1. Insurance Law

Insurance Law

Playlist: 16 Videos: 64 Minutes

Topics: Learning Material

Introduction to Insurance Law
Insurance is a method of mitigating the risk associated with a particular situation or transaction. This chapter introduces the concept of insurance and its importance to individuals and businesses. It explains the mechanics for establishing insurance coverage for specific occurrences. It outlines the rights and obligations of the insurer and insured. It then introduces the most common types of insurance coverage and relevant terms of such coverage. For further written and video explanation, discussion and practice questions, see Insurance Law (Intro)

What is “Insurance Law”?
Insurance is a risk management and mitigation relationship between an insurer and the insured party. The primary participants and characteristics of the relationship are as follows: Insured - The insured allocates the contingent risk of loss in a particular situation to an insurer. Insurer - The insurer is a business entity that agrees to bear the burden of potential losses and to indemnify the insured from a degree of personal loss. “Indemnify” generally means to hold a person harmless by paying any costs or expenses incurred. Premiums - The insurer receives some form of compensation for assuming the insured party’s risk, known as a “premium”. The insurer assesses the extent or severity of the contingent risk through a process or system known as “actuarial science”. The premium that the insurer charges to the insured is documented through a contract known as an “insurance policy”. Coverage & Policy Limits - An insurance policy contract is the legal document evidencing each party’s right and obligations in the insurance relationship. It will cover or establish terms of indemnification of an insured for losses suffered as a result of a specific occurrence. It will identify specific limits on the amount of indemnification payable upon the occurrence of a specific risk. Insurance policies are a specific type of contract with unique attributes. For further written and video explanation, discussion and practice questions, see What is "insurance"?

What is an “Insurance Contract”?
An insurance contract, or “insurance policy”, establishes the legal relationship between the insurer and the insured. A potential insured makes an offer to the insurer to purchase the insurer’s services. In the application, the insurer will reveal all information relevant to the insurance relationship. The insurance relationship begins when the insurer accepts the insured’s offer to purchase coverage, which is the “effective date” of the insurance policy. The insurance contract lays out the extent to which the parties allocate or transfer the contingent risk of loss to the insurer. It will detail the rights and obligations of the parties, as well as the types of situation giving rise to loss and the limits of the insurer’s responsibility to pay for losses incurred. For further written and video explanation, discussion and practice questions, see What is an "insurance contract"?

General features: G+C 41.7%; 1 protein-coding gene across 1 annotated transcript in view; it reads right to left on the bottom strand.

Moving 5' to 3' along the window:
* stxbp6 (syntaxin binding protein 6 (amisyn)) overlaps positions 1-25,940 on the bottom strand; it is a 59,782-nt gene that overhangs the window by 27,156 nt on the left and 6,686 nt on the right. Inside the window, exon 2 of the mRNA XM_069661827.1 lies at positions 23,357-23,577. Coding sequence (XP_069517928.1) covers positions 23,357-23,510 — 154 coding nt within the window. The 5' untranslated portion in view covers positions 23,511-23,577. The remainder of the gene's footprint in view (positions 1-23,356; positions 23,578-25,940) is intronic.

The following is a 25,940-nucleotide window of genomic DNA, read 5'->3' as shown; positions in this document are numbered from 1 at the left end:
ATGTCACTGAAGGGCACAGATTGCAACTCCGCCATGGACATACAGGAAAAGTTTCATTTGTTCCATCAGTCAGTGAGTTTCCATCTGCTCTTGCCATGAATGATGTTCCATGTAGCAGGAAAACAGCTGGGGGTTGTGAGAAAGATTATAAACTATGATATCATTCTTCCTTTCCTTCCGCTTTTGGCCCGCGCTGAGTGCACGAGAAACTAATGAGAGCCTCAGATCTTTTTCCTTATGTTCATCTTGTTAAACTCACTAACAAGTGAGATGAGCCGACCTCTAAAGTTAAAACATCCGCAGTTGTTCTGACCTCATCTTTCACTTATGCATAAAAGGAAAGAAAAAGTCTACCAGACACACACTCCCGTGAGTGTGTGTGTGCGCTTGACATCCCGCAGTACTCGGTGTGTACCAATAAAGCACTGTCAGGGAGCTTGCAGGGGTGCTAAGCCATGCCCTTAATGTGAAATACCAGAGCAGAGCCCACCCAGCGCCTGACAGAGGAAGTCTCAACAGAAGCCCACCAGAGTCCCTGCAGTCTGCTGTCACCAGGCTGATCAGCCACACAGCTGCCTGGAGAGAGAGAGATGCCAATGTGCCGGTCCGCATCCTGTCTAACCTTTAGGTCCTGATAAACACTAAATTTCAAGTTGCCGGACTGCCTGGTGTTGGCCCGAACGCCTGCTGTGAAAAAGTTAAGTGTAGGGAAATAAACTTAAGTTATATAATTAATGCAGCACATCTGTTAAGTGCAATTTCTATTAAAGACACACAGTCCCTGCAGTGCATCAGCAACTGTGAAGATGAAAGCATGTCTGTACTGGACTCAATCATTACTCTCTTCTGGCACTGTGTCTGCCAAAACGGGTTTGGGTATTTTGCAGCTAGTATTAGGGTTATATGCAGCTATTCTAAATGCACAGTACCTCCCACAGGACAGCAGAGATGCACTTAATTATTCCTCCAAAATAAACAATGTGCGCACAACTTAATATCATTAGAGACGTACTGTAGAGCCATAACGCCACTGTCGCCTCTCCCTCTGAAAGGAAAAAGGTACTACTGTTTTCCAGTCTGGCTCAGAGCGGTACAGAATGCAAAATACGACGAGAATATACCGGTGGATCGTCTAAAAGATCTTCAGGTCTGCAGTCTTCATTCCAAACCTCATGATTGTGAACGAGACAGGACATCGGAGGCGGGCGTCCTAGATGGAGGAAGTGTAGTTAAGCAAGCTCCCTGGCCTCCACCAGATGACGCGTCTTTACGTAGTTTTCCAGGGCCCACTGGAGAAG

What is an “Insurable Interest”?
For a party to seek insurance against a potential loss, the insured must have some form of interest in the insured property or be subject to a particular loss from an occurrence or event affecting the insured property or individual. This is known as having an “insurable interest”. An insurable interest may be any form or legal or equitable interest in the property, including security interests in the property as collateral. Individuals may have an insurable interest in the life of other persons, but the individual whose life is subject to the policy must agree to such coverage. In some situations, contractual rights or the potential to suffer damages from non-performance of a contract may give rise to an insurable interest. This is the case for professional liability coverage. For further written and video explanation, discussion and practice questions, see What is an "insurable interest"?

Common categories of insurance
Individual vs Group - Insurance policies may cover individuals or groups of individuals for identified risk(s). Personal vs Commercial - Insurance policies may cover personal or commercial activity or property. Liability Insurance - Liability insurance policies may indemnify the insured or categories of third parties from potential liability for losses incurred in a specific instance or situation. It is commonly associated with losses suffered as a result of negligent conduct, but also may cover property damages. Property & Casualty Insurance - Property and casualty insurance generally insures against damage to the subject property. A policy may cover any or all of the above types of contingent risk. For further written and video explanation, discussion and practice questions, see What are the common categorizations of insurance?